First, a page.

In a 2011 case, Whirlpool v. Director, the Appellate Court limited the application of the Throw Out Rule to operate constitutionally.  In that instance, the receipts that were thrown out were limited to receipts not taxed by another state because the taxpayer did not have the requisite level of contact with that state to permit it to exert taxing jurisdiction.

Lorillard disputed the application of the Throw Out Rule rule by the New Jersey Division of Taxation. The company argued that in the determination of whether receipts are applicable or were required to be discounted from the denominator, the same economic nexus rule in Lanco, Inc. v. Director, Division of Taxation should have been applicable in this case. Lanco imposed tax upon an out-of-state intangible holding company that received a royalty for use of the intangibles in the state, Therefore, since the company would be subject to tax in those other jurisdictions, the receipts would not need to be discarded.

Oppositely, the New Jersey Division of Taxation argued that the tax itself as well as the state’s ability to tax companies, should be the primary determination for the applicability of the Throw Out Rule. Further, the Division of Taxation believed that the licensing agreement did not subject the company to taxation in other jurisdictions.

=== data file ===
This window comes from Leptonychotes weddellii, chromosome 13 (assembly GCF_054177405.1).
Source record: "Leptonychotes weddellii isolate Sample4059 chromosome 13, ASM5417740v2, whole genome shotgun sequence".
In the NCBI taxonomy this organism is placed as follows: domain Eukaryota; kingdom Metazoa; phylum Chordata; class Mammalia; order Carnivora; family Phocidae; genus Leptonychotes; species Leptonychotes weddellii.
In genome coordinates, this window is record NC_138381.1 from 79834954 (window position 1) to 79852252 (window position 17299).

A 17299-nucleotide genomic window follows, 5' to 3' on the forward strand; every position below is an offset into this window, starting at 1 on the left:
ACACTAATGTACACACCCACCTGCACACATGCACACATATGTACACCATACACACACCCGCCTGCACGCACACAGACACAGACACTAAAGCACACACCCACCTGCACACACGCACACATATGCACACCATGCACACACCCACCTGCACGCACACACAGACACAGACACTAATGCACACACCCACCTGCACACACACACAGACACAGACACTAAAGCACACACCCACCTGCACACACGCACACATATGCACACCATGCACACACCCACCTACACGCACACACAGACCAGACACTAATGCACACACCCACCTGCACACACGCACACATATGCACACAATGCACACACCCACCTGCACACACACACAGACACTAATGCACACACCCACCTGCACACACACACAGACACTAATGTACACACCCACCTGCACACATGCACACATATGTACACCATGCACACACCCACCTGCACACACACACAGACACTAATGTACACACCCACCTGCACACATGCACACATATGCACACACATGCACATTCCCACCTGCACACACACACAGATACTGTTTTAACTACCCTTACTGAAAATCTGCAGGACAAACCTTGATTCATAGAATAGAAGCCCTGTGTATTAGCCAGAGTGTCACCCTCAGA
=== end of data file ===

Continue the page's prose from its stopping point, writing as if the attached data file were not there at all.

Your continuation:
The Tax Court ruled in favor of the company after it asserted that it was irrelevant if the corporation filed returns or paid taxes for those receipts in other jurisdictions. The Appellate Division then agreed with the Tax Court that the tax policies of other jurisdictions are not relevant. The only issue is whether another state could assert taxing jurisdiction in a manner that satisfied the Commerce Clause of the Constitution.

The Division of Taxation may take its appeal to the New Jersey Supreme Court. Its argument is that there is a constitutional question or that it has the discretion of the court to pursue an appeal based on the application of the Throw Out Rule. However, from a broader perspective, the decision may only resolve Throw Out issues for the determination of whether intangible holding companies have a nexus in the state because Lanco, Inc. v. Director, Division of Taxation only determined nexus for intangible holding companies with licensing agreements with in-state affiliates. On its face, the ruling does not address the application of the Throw Out Rule to traditionally operating businesses where Whirlpool remains relevant.